Last week, Sports Illustrated put Brett Favre on their cover once again, this time showing him leading the Packers to a divisional play-off win against the Seattle Seahawks. The choice was controversial to me; the Packers win was the biggest blow-out of the divisional round. Why not put up the Giants victory over the Cowboys? Or the Chargers upset of the Colts? I did some fact-checking and realized why Sports Illustrated chose that cover, and also why Brett Favre was the Sportsman of the Year.
Copies of the Brett Sportsman of the Year cover are being sold for $15 each on Craigslist.org. Sports Illustrated had to order another 50,000 copies of the magazine because demand was so high--something they haven't done since 2001. Now you see why Brett Favre was on the cover again; and this makes you wonder, did Brett deserve that Sportsman of the Year award? Or did Sports Illustrated select the most saleable name they could find, just to boost sales?
It's not only Sports Illustrated. Last month, I got a copy of SLAM magazine with Allen Iverson and Carmelo Anthony on the cover. Inside the magazine, the editors admitted that they had initially picked Yao Ming for the cover, but decided to scrap his cover story after his photo shoot came out poorly. Apparently Yao is about as photogenic as your typical blogger. In addition, the editors complained that due to low 4th-quarter ad revenues, the magazine was shorter than usual.
Finally, take a look at ESPN's cover during the NFL play-offs, for the 1/28 issue:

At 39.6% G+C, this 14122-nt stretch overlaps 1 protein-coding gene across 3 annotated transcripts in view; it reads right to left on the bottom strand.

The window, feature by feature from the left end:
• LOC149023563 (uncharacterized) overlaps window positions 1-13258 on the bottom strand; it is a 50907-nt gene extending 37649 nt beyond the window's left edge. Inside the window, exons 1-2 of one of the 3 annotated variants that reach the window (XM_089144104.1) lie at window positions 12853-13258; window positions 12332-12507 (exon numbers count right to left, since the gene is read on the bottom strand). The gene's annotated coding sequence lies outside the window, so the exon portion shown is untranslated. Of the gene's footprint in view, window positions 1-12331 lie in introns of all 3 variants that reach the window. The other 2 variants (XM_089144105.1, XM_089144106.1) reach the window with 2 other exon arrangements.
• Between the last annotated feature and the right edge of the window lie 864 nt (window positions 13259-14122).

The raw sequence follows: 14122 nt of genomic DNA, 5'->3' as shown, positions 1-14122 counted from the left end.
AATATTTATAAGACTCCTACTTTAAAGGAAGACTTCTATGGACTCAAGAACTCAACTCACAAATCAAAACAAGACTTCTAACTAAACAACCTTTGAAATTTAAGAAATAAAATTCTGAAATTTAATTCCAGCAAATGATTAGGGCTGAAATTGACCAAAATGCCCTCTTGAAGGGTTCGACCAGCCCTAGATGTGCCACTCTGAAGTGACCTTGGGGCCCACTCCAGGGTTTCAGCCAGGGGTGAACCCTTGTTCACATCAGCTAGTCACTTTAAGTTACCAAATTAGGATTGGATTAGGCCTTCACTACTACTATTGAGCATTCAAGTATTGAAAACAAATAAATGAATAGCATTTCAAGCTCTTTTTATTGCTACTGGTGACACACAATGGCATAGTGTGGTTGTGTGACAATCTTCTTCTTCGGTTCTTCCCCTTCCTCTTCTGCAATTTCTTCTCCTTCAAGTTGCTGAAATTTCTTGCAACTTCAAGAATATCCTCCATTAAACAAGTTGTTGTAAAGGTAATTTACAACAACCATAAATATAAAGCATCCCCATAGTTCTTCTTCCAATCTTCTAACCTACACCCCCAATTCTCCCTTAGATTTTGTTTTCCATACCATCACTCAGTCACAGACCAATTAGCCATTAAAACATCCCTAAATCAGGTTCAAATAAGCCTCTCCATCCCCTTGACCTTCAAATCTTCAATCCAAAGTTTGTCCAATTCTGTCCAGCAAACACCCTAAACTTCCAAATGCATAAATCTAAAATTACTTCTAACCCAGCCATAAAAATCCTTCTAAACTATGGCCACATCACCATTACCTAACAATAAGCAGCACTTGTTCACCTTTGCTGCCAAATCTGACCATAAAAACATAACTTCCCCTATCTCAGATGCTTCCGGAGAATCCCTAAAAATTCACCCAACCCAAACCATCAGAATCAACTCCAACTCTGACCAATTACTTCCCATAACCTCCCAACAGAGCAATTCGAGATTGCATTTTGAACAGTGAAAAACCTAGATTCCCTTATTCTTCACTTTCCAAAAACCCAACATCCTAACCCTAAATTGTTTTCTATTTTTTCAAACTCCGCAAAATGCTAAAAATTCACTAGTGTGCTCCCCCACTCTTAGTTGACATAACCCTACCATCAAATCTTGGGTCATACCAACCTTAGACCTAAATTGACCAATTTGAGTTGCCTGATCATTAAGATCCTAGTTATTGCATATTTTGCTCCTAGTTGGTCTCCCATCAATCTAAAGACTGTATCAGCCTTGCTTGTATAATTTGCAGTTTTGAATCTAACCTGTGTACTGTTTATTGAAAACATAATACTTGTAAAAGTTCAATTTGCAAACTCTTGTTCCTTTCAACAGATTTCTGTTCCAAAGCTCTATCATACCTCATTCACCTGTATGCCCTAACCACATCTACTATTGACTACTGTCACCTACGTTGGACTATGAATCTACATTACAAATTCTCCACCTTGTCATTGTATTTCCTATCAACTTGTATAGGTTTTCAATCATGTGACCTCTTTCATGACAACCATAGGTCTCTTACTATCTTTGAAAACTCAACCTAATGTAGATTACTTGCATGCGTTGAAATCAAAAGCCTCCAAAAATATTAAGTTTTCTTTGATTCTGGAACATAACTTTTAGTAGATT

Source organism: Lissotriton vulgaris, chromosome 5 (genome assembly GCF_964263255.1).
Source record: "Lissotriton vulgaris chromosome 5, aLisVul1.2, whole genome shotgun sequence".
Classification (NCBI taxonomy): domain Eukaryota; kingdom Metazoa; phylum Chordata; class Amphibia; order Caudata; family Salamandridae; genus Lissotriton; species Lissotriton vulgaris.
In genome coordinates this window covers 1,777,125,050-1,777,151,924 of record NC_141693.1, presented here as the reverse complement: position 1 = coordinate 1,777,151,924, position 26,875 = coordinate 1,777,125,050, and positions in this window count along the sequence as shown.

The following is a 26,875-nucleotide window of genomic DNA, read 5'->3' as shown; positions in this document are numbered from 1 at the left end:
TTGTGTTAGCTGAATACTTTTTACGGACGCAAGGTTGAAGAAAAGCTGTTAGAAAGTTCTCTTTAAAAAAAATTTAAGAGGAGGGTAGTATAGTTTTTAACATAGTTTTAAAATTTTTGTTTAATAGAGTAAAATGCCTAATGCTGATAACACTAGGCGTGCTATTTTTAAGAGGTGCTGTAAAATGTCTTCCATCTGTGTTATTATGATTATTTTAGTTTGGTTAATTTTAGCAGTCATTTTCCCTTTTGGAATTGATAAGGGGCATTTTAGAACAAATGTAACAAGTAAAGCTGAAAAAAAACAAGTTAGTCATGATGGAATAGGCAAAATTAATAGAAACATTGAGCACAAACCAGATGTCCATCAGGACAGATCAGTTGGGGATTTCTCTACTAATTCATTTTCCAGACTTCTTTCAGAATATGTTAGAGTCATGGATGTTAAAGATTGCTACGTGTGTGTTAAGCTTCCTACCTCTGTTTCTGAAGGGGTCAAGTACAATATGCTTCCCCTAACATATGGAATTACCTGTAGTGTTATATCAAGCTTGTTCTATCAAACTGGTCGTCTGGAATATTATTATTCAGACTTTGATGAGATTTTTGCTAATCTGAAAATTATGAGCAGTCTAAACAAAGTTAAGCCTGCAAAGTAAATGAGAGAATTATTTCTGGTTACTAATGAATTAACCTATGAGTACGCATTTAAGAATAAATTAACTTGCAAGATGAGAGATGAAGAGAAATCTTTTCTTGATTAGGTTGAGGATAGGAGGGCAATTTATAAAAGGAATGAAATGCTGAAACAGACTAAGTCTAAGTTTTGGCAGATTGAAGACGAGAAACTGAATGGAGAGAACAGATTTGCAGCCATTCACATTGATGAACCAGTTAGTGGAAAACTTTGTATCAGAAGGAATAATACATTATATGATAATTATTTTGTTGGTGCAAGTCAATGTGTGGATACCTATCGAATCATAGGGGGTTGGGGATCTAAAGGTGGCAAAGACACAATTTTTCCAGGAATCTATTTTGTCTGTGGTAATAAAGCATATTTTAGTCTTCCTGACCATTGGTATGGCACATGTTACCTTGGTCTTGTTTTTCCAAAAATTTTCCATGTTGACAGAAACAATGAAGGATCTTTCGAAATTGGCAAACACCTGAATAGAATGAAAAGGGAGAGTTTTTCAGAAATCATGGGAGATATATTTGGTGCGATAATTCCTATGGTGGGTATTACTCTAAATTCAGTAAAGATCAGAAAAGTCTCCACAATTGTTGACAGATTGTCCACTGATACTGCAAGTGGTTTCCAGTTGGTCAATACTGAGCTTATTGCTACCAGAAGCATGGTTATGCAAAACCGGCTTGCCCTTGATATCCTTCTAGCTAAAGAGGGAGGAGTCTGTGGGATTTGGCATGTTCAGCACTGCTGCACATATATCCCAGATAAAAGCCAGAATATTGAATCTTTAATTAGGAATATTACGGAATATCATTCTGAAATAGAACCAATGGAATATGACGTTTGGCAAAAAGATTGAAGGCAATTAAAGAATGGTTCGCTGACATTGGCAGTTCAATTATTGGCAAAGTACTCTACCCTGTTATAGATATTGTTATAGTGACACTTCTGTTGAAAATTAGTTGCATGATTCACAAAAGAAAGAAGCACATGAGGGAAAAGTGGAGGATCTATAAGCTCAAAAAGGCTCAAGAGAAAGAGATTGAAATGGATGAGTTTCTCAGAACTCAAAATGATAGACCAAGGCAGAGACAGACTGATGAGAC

Why is there no football on the cover? Because ESPN and ABC are broadcasting the X Games, and so ESPN put Gretchen Beiler on the cover. She's a non-story! It's a pathetic attempt by ESPN to get ratings and attention for what many would argue isn't a sport at all.
Now I know those of you who work in journalism are laughing and telling me this thing has gone on for years. There's a reason why newspaper pictures of the state fair always include pretty blond teenagers, etc. But still, it irritates me. I disagreed with some assumptions in Big Daddy Drew's analysis of bloggers vs. journalists, and I'll get into the details next week. But he's absolutely right when he says there's nothing sacred about the printed word or journalism. I mean, look at that; three of the top sports magazines in America, all intentionally manipulating their lead stories and deceiving the sports fan as to what's really important. I respect their right to earn as much money as they can, but I didn't notice before just how blatant it was.
EDIT: Yours truly participated in a roundtable discussion at The Starting Five on Five Questions to Take Advantage of a Black Sense of Urgency. Of course, I was stunningly underqualified to take part, but hey, since when has that stopped any blogger?! Anyway, enjoy the responses of the truly wise, ha, and skim over mine, please.